Most decisions are not binary, and there are usually better answers waiting to be found if you do the analysis and involve the right people. Jamie Dimon
Have you ever been put in a situation where you were forced to make a decision right then and there? When you are a young adult, you might be out and about on the town with your friends. One group wants to go to location A and another group isn’t interested, preferring spot B instead. The existing place is not going to work for either bunch, so a decision must be made. It is called a binary choice. Either A or B. Life often gives you these scenarios where it appears there is only a binary choice involved. If you are involved in finance, binary choices appear in many areas. Statistical analysis is rooted in binary theory, especially in the gaming domain. Option pricing is fundamentally tied with binary outcomes. Investing in asset classes can be viewed in simple binary choices- stocks or bonds, cash or Cd’s, municipal bonds or corporate bonds, commodities or treasuries, ETF’s or mutual funds? Analyzing industries to narrow the best companies down to two choices, A or B, might be considered another example, too. Let’s take a closer look at why binary choices are quite applicable in the current market environment.
With the investment world focused on the Corona virus pandemic, companies which benefit from the stay at home mindset have been rewarded with sky high multiples. Entities which suffer from the abnormal situation have been sold down. Potentially, you can view this as a binary choice between paying up for something that benefits today, or paying very little for something which is penalized by the pandemic. Obviously, what you are paying for and their future prospects matter a great deal. If you look at anything energy related, especially carbon based energy, investors see no future as electrification is all the rage. Tesla at seven million times earnings is more appealing than Exxon at near a decade low. Extending this idea, if you look at retail, Amazon versus Macy’s can be seen as a binary choice. If we look at Mr. Dimon’s thesis, many of these choices are not binary and require some more thought, and certainly more analysis. A more comprehensive understanding of any choice is always preferable, and eliminating any time or peer pressure is even better. Whenever a salesman says you must act now, inevitably by not acting you wind up with a better deal. Anyway, it seems clear that taking your time, not necessarily buying into an artificial binary choice, especially under unique and temporary circumstances, and sizing up different possibilities makes more sense when you are allocating your hard earned dollars.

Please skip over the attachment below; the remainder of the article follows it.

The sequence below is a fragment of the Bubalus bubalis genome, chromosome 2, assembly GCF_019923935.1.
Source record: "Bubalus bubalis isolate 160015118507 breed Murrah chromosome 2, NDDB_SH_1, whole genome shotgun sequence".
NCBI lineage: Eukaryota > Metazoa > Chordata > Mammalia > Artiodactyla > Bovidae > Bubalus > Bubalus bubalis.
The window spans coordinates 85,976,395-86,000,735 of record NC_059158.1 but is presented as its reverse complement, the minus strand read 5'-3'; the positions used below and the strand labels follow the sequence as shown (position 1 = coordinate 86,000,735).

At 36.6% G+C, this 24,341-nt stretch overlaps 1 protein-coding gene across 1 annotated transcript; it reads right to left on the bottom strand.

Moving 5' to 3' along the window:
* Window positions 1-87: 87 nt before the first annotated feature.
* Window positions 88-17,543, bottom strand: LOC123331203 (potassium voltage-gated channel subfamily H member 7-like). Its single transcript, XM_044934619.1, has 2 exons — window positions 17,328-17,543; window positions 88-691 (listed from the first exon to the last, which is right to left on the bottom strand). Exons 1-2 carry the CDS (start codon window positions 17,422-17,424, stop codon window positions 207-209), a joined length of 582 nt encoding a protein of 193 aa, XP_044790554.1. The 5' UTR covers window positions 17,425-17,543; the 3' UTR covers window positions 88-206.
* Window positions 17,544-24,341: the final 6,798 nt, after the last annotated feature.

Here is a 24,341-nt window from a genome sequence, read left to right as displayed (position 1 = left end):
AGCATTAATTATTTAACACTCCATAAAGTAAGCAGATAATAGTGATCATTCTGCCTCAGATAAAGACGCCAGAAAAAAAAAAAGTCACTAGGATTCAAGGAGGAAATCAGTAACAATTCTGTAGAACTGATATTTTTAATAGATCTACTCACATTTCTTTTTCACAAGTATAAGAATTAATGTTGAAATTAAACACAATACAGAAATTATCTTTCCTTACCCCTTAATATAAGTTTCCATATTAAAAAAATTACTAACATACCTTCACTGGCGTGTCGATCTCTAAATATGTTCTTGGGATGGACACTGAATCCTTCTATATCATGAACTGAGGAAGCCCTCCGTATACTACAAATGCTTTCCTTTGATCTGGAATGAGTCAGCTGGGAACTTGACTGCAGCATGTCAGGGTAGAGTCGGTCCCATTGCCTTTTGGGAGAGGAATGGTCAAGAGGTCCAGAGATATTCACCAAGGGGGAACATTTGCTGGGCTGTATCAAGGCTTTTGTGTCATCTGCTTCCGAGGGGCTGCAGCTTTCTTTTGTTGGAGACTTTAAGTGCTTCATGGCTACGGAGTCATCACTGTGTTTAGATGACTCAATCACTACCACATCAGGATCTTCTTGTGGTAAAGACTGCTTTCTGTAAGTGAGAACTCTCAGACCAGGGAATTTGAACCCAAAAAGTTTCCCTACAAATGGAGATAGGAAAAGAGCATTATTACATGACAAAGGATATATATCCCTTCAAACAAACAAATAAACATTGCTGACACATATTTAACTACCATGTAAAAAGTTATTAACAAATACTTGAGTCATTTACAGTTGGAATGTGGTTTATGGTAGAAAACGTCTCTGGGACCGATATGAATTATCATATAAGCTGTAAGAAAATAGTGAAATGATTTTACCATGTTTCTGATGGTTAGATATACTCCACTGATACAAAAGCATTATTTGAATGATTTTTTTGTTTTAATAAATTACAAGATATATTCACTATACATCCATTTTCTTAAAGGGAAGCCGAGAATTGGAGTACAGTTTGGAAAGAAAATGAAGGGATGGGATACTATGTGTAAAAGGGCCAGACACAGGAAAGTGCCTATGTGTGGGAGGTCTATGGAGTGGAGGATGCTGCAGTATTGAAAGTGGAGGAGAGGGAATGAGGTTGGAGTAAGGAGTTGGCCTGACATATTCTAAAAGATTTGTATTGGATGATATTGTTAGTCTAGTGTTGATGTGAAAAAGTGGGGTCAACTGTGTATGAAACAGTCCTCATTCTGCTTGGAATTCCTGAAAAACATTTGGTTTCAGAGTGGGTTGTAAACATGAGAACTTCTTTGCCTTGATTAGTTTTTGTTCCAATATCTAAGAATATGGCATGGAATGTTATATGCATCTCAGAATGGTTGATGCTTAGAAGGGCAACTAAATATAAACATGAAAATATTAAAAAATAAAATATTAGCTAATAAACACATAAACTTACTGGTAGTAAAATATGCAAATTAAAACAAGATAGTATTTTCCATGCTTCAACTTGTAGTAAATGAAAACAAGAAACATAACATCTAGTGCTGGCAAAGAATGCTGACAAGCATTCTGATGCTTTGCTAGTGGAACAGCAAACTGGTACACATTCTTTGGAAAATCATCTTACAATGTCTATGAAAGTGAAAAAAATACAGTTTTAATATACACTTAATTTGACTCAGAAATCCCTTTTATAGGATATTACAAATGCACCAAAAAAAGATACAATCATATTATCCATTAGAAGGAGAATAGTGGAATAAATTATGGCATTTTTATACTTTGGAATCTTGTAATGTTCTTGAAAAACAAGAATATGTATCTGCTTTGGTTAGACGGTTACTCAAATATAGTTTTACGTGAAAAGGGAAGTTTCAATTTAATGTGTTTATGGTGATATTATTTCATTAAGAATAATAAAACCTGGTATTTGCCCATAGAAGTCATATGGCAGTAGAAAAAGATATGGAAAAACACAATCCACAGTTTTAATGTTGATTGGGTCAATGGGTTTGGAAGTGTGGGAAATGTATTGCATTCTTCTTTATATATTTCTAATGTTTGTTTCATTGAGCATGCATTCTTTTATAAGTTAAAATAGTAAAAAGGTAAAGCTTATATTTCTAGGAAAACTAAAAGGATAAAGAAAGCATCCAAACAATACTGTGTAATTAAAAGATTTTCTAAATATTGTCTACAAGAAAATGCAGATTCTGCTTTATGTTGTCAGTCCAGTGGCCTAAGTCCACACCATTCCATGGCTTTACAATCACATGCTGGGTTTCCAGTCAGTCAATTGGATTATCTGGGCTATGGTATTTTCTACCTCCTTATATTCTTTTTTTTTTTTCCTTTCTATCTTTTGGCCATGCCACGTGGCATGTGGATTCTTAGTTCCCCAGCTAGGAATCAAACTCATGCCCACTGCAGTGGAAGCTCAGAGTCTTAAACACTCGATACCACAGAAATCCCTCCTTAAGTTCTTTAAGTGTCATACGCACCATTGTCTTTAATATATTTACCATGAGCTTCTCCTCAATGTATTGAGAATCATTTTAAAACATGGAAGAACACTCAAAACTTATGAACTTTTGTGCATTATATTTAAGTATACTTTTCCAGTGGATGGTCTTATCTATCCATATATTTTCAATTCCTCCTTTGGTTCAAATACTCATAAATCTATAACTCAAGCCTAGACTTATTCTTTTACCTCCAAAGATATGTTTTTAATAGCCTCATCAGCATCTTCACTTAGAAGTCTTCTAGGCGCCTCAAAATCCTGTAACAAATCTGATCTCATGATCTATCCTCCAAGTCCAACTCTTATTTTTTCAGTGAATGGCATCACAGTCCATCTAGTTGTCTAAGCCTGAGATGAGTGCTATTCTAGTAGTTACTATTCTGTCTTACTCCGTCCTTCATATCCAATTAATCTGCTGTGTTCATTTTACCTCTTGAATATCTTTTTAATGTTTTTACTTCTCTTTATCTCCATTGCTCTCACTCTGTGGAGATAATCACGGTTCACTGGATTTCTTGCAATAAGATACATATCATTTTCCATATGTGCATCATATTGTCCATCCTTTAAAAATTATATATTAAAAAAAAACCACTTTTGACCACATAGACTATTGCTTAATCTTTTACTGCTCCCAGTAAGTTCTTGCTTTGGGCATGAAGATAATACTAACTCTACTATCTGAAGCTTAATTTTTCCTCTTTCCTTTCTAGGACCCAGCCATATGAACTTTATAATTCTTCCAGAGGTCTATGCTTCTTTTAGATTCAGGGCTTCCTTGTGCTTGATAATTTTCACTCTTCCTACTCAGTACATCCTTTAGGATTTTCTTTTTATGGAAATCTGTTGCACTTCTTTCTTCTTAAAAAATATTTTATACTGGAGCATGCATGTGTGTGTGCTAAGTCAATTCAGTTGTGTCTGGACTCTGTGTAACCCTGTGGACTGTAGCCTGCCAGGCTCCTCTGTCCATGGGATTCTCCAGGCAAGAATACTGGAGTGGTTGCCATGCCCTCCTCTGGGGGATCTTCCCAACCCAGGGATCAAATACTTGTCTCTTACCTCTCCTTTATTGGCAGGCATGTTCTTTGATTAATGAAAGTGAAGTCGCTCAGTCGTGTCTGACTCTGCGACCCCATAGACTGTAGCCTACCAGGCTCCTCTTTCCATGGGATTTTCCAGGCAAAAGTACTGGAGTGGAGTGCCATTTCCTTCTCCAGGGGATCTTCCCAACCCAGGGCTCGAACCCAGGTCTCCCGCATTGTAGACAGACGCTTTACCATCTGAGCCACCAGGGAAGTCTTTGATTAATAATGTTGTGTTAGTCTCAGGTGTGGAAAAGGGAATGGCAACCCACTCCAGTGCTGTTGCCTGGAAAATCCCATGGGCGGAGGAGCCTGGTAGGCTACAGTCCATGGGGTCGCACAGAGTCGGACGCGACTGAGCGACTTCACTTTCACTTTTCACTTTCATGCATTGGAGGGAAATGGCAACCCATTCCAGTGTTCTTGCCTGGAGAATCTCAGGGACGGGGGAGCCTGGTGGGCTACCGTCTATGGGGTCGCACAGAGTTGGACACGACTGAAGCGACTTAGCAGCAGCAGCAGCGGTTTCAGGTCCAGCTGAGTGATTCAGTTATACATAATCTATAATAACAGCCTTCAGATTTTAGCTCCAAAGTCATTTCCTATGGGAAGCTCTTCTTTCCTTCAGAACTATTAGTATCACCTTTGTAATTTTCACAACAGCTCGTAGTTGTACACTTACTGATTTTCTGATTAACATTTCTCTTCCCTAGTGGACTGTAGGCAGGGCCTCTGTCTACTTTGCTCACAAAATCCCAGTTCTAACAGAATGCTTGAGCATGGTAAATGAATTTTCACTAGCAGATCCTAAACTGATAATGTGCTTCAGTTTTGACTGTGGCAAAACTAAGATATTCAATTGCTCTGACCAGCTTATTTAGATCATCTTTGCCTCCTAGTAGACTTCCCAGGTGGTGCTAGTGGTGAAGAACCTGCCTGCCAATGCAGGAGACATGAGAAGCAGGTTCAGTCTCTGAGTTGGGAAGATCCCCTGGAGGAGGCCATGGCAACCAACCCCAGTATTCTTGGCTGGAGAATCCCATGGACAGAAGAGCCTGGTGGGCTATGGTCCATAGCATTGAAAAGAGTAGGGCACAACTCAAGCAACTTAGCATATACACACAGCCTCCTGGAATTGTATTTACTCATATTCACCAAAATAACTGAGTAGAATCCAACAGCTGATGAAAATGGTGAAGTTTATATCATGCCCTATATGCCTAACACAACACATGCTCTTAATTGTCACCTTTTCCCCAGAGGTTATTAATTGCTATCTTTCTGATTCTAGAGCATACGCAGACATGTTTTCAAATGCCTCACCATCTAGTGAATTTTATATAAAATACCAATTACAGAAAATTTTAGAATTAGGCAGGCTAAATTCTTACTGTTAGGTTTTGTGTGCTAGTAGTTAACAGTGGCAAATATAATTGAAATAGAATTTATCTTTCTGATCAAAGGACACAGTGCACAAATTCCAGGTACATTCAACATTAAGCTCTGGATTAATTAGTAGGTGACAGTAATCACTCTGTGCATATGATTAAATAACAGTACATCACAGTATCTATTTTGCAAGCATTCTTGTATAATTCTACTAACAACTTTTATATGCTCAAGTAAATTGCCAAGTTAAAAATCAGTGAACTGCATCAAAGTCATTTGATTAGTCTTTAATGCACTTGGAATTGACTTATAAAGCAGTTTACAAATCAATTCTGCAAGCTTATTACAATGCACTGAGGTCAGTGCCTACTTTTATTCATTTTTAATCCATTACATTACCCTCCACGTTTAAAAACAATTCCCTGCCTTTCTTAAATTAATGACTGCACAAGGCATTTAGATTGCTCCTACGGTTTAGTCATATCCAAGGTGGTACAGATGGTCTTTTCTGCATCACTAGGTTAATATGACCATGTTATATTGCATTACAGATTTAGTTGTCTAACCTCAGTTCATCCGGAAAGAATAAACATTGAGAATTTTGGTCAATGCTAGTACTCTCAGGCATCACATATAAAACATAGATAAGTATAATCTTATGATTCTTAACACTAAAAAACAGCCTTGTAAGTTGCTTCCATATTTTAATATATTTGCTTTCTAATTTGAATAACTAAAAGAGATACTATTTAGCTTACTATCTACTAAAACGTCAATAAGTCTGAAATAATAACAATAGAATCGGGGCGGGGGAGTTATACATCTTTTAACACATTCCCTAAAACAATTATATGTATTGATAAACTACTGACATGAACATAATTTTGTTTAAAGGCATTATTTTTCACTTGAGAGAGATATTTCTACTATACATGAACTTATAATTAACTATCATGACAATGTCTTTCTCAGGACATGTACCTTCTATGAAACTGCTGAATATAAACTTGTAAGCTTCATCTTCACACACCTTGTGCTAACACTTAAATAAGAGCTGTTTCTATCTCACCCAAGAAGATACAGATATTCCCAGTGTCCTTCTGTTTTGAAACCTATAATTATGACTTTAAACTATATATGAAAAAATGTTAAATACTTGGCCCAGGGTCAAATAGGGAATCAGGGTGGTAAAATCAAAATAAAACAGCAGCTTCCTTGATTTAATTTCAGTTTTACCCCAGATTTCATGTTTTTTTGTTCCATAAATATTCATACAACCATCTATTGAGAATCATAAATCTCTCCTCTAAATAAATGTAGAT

In the markets this week, merger Monday gave investors a boost with NVIDIA’s purchase of ARM Holdings from Softbank for 40 billion big ones. Gilead Sciences bought Immunomedics for a cool $21 billion. On the earnings front, Lennar, Adobe, and FedEx beat estimates while Cracker Barrel missed it’s number. The red hot SPAC trend continues as Sir Richard Branson joined the club, raising over $400 million. Other notable SPAC raisers include former MGM head Jim Murren and ex Speaker of the House Paul Ryan. The Fed announced it’s plans to keep rates unchanged through 2023. The job market remains the key to any future moves, and vaccine related developments will affect that area in a big way. Regarding vaccine progress, it appears in November and December we will get the first data from stage three trials by at least two or three candidates. Speaking of binary choices, let’s turn to the ultimate one, shall we?
In about ten days, the world’s gaze will turn to the first presidential debate. With Ruth Bader Ginsburg’s unfortunate passing, throw in another contentious topic to the polarized brew which the country is sucking down. Politically, both parties are engaged in a high stakes coin flipping contest on the outcome of the impending election. In finance, risk management is about minimizing your exposure to losses. Our political parties have done the opposite by essentially saying we are OK taking the risk of winning the election or losing power. One of these groups is going to be very wrong about their current reading of the general population. We will know in less than fifty days which one it is. A binary choice for sure.
Thank you for reading the blog this week, and if you have any questions about investing, please email me at firstname.lastname@example.org.
Yale Bock, Y H & C Investments, its clients, and the family of Yale Bock have positions in the securities mentioned in the blog, Investing in securities involves risk and the potential loss of ones principal. Past performance is no guarantee of future results. All investment decisions should be considered with respect to ones risk tolerance, return objectives, liquidity needs, tax considerations, and one’s overall financial situation. The fact that Yale Bock has earned the right to use the CFA designation does not mean Y H & C Investments will outperform broad market indexes.